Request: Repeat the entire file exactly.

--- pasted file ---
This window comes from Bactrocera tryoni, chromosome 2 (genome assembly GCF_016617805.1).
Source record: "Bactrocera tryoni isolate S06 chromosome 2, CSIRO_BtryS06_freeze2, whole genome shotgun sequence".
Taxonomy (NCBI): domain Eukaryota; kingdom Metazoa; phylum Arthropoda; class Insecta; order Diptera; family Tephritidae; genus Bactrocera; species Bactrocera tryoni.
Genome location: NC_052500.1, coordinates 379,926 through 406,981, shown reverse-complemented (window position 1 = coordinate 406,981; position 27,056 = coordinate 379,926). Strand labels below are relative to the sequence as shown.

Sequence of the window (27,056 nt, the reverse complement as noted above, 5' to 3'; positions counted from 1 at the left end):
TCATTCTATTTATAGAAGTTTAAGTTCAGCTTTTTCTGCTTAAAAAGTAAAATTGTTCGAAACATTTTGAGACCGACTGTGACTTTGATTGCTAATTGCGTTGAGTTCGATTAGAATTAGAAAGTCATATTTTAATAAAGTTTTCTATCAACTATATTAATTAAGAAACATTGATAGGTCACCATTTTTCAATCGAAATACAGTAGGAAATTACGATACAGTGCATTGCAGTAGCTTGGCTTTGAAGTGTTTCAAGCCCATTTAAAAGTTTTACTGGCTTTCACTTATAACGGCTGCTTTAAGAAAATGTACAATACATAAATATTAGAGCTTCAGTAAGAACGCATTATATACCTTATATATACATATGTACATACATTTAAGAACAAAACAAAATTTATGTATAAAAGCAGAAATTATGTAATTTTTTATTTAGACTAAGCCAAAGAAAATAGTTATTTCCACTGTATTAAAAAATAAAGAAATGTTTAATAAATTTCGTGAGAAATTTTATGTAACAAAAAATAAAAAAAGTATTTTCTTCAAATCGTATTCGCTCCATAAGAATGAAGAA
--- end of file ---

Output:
This window comes from Bactrocera tryoni, chromosome 2 (genome assembly GCF_016617805.1).
Source record: "Bactrocera tryoni isolate S06 chromosome 2, CSIRO_BtryS06_freeze2, whole genome shotgun sequence".
Taxonomy (NCBI): domain Eukaryota; kingdom Metazoa; phylum Arthropoda; class Insecta; order Diptera; family Tephritidae; genus Bactrocera; species Bactrocera tryoni.
Genome location: NC_052500.1, coordinates 379,926 through 406,981, shown reverse-complemented (window position 1 = coordinate 406,981; position 27,056 = coordinate 379,926). Strand labels below are relative to the sequence as shown.

Sequence of the window (27,056 nt, the reverse complement as noted above, 5' to 3'; positions counted from 1 at the left end):
TCATTCTATTTATAGAAGTTTAAGTTCAGCTTTTTCTGCTTAAAAAGTAAAATTGTTCGAAACATTTTGAGACCGACTGTGACTTTGATTGCTAATTGCGTTGAGTTCGATTAGAATTAGAAAGTCATATTTTAATAAAGTTTTCTATCAACTATATTAATTAAGAAACATTGATAGGTCACCATTTTTCAATCGAAATACAGTAGGAAATTACGATACAGTGCATTGCAGTAGCTTGGCTTTGAAGTGTTTCAAGCCCATTTAAAAGTTTTACTGGCTTTCACTTATAACGGCTGCTTTAAGAAAATGTACAATACATAAATATTAGAGCTTCAGTAAGAACGCATTATATACCTTATATATACATATGTACATACATTTAAGAACAAAACAAAATTTATGTATAAAAGCAGAAATTATGTAATTTTTTATTTAGACTAAGCCAAAGAAAATAGTTATTTCCACTGTATTAAAAAATAAAGAAATGTTTAATAAATTTCGTGAGAAATTTTATGTAACAAAAAATAAAAAAAGTATTTTCTTCAAATCGTATTCGCTCCATAAGAATGAAGAA